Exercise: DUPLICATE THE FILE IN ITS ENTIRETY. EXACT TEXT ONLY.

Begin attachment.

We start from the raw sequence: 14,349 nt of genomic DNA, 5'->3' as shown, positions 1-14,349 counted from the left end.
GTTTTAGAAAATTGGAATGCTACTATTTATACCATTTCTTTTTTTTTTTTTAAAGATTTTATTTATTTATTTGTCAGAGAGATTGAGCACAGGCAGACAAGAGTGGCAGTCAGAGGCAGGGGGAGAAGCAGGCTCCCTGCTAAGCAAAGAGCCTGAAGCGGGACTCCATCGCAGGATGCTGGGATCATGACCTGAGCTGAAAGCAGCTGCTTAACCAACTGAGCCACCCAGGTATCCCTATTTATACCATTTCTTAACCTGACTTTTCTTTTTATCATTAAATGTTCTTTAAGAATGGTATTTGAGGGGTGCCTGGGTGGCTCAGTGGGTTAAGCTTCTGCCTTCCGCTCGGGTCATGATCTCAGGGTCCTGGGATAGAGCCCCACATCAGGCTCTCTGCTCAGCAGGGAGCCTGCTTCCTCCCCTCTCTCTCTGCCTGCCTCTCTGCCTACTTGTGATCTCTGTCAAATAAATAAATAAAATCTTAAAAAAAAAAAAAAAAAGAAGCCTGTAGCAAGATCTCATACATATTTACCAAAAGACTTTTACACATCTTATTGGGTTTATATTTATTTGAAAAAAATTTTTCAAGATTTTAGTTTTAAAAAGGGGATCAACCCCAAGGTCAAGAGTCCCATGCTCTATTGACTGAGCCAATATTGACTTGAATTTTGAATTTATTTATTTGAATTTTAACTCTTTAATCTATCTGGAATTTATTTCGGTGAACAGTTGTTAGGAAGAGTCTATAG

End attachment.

We start from the raw sequence: 14,349 nt of genomic DNA, 5'->3' as shown, positions 1-14,349 counted from the left end.
GTTTTAGAAAATTGGAATGCTACTATTTATACCATTTCTTTTTTTTTTTTTAAAGATTTTATTTATTTATTTGTCAGAGAGATTGAGCACAGGCAGACAAGAGTGGCAGTCAGAGGCAGGGGGAGAAGCAGGCTCCCTGCTAAGCAAAGAGCCTGAAGCGGGACTCCATCGCAGGATGCTGGGATCATGACCTGAGCTGAAAGCAGCTGCTTAACCAACTGAGCCACCCAGGTATCCCTATTTATACCATTTCTTAACCTGACTTTTCTTTTTATCATTAAATGTTCTTTAAGAATGGTATTTGAGGGGTGCCTGGGTGGCTCAGTGGGTTAAGCTTCTGCCTTCCGCTCGGGTCATGATCTCAGGGTCCTGGGATAGAGCCCCACATCAGGCTCTCTGCTCAGCAGGGAGCCTGCTTCCTCCCCTCTCTCTCTGCCTGCCTCTCTGCCTACTTGTGATCTCTGTCAAATAAATAAATAAAATCTTAAAAAAAAAAAAAAAAAGAAGCCTGTAGCAAGATCTCATACATATTTACCAAAAGACTTTTACACATCTTATTGGGTTTATATTTATTTGAAAAAAATTTTTCAAGATTTTAGTTTTAAAAAGGGGATCAACCCCAAGGTCAAGAGTCCCATGCTCTATTGACTGAGCCAATATTGACTTGAATTTTGAATTTATTTATTTGAATTTTAACTCTTTAATCTATCTGGAATTTATTTCGGTGAACAGTTGTTAGGAAGAGTCTATAG